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820 F.

2d 1220
Unpublished Disposition

NOTICE: Fourth Circuit I.O.P. 36.6 states that citation of

unpublished dispositions is disfavored except for establishing
res judicata, estoppel, or the law of the case and requires
service of copies of cited unpublished dispositions of the Fourth
Nos. 86-3626, 86-3648.

United States Court of Appeals, Fourth Circuit.

Argued March 4, 1987.
Decided June 4, 1987.

Before SPROUSE and WILKINS, Circuit Judges, and KISER, United

States District Judge for the Western District of Virginia, sitting by
James Henry Watson (Nancy Hyder Robinson; Leatherwood, Walker,
Todd & Mann, on brief), for appellant.
Orville Gilbert Calhoun, Jr. (W. Francis Marions, Jr.; Haynsworth,
Marion, McKay & Guerard, on brief), for appellee.

Platt Saco Lowell Corporation (Platt) appeals from the district court's grant of
summary judgment in favor of Maremont Corporation on Platt's declaratory
judgment action. The district court ruled that Platt must defend and indemnify

Maremont on its potential product liability obligations "resulting from injuries

sustained by third parties subsequent to July 17, 1973." We affirm.

Platt purchased the assets of Maremont's Saco Lowell Division on July 17,
1973, pursuant to an "Agreement for [the] Sale of Assets." Section 3.1 of the
agreement provided that:

On the Closing Date [July 17, 1973], Platt agrees to assume and agrees to pay
and fully satisfy the liabilities, obligations and costs of Maremont ... described
in subsections (a) through (j) of this section....

(e) All liabilities of Maremont ... for Saco Lowell product liability claims which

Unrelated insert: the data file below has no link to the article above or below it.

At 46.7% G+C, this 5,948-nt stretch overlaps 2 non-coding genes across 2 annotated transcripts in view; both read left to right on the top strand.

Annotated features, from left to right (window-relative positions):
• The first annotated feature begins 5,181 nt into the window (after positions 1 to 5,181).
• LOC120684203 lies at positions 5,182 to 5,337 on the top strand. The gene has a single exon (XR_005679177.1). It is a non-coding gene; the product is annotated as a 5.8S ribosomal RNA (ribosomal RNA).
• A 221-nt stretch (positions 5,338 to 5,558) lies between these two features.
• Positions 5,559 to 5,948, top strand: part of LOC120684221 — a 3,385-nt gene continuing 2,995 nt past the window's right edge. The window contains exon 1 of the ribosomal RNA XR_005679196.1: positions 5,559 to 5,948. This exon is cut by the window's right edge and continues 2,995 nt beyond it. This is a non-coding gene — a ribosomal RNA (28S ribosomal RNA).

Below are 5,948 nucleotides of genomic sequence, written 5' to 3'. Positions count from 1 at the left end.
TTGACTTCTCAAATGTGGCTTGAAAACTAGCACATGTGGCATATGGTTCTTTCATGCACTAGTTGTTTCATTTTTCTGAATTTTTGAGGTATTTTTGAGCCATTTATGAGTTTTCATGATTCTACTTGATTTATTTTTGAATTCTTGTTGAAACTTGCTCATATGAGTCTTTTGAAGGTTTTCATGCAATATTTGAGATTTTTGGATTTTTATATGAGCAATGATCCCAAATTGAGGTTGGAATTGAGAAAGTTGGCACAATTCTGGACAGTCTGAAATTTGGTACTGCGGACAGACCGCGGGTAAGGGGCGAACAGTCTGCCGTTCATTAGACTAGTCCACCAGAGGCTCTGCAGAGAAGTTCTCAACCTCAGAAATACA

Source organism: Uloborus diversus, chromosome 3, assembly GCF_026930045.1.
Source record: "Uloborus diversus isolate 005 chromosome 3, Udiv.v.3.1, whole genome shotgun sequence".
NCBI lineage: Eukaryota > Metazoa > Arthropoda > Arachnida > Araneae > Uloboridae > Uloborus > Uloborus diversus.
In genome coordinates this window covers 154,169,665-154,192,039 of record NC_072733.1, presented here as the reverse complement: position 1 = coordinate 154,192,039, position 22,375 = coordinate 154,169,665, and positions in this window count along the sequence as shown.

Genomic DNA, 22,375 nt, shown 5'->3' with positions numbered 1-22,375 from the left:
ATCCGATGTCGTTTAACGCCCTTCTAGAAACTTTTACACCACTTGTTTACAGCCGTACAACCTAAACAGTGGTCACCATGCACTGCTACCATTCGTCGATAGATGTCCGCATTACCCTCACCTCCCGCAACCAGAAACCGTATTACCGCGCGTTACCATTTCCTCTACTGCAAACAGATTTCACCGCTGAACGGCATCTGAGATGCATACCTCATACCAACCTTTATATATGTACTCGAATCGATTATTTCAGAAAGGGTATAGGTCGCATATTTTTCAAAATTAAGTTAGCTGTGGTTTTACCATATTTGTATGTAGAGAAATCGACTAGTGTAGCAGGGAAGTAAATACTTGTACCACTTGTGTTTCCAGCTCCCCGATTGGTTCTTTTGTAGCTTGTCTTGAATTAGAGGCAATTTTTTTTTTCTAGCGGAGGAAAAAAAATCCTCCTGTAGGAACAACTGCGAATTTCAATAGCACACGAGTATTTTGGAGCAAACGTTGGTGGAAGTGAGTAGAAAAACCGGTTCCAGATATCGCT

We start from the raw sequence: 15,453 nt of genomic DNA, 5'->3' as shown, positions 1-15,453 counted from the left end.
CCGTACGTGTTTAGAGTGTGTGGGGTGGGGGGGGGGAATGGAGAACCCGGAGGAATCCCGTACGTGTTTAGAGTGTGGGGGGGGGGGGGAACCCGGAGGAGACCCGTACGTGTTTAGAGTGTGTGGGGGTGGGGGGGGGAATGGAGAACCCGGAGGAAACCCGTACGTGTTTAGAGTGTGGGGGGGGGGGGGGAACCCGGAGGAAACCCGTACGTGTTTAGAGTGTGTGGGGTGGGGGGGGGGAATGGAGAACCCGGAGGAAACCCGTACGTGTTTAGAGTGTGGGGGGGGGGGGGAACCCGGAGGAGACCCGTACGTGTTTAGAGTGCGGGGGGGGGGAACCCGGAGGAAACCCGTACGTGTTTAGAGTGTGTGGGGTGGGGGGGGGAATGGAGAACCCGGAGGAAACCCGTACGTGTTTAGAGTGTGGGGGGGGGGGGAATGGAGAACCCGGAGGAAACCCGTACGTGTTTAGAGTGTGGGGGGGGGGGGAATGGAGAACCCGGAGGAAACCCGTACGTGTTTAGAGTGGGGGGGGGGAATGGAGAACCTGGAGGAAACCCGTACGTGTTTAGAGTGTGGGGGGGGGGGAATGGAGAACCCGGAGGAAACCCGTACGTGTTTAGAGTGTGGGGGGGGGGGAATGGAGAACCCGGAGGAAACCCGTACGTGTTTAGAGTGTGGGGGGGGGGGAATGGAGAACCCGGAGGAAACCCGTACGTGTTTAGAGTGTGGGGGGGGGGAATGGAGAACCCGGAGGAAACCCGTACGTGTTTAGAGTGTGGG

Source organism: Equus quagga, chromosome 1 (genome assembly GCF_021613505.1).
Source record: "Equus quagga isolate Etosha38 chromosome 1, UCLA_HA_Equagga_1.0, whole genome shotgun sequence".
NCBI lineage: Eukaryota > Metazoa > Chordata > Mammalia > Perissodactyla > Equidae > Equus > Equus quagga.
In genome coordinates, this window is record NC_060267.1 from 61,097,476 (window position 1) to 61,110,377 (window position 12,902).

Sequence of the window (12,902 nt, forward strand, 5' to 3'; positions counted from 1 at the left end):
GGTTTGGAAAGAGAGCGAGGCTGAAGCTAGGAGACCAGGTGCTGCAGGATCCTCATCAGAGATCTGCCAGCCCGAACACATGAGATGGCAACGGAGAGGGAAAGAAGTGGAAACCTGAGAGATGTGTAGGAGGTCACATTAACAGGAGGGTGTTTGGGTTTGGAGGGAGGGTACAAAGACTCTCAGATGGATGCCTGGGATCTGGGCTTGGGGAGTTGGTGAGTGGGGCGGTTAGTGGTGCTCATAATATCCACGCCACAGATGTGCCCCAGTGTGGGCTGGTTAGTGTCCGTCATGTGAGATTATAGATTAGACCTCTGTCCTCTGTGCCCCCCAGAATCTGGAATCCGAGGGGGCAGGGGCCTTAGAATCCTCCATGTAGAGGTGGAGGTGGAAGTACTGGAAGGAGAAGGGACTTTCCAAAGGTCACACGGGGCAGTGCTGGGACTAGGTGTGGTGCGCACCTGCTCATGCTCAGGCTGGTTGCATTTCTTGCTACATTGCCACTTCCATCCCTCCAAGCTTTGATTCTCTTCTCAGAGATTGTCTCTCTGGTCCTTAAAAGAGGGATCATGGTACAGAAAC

arise from events occurring after the closing date....

At one time, Maremont's Saco Lowell Division had manufactured industrial

waste machines. In 1985, Barbara Madison sued Maremont for injuries she
received while operating a "Saco Lowell Waste Machine." She sued on the
theories of negligent manufacturing and design, as well as strict liability in tort.

Relying on Section 3.1 of the agreement, Maremont requested that Platt

undertake its defense of the Madison litigation. Platt refused and filed an action
asking for a declaration that it had no obligation to defend or indemnify
Maremont in this or similar actions. The district court ruled in favor of
Maremont, however, and ordered Platt to "take over, pay, and satisfy the
liabilities, obligations and costs of Maremont for product liability claims
resulting from injuries sustained by third parties subsequent to July 17, 1973."

Under Illinois law,1 an indemnity provision must be clear and explicit before a
person will be required to indemnify another for the other's negligence or strict
liability. See Smith v. Clark Equipment Co., 136 Ill.App.3d 800, 483 N.E.2d
1006 (1985) (strict liability); Bates v. Select Lake City Theater Operating Co.,
Inc., 78 Ill.App.3d 153, 397 N.E.2d 75 (1979) (negligence). Platt argues that
the language of Section 3.1(e) is not clear and explicit because it fails to use
words such as "accidents," "injuries" or "lawsuits" in describing the incidents
for which it agreed to assume Maremont's product liability. We disagree. Under
the plain language of the agreement, Platt assumed liability for product liability
claims arising from events occurring after the closing date of the agreement.
Platt also urges that the phrase "events occurring after the closing date" refers
specifically to placing the faulty machine in commerce, as well as to the injury.
The fact that the injury occurred after the closing date, however, is sufficient to
bring Madison's action within the ambit of Platt's responsibilities. We see no

other ambiguity in the language of Section 3.1(e).


In view of this, the judgment of the district court is affirmed.


The agreement provided that it was to be governed by Illinois law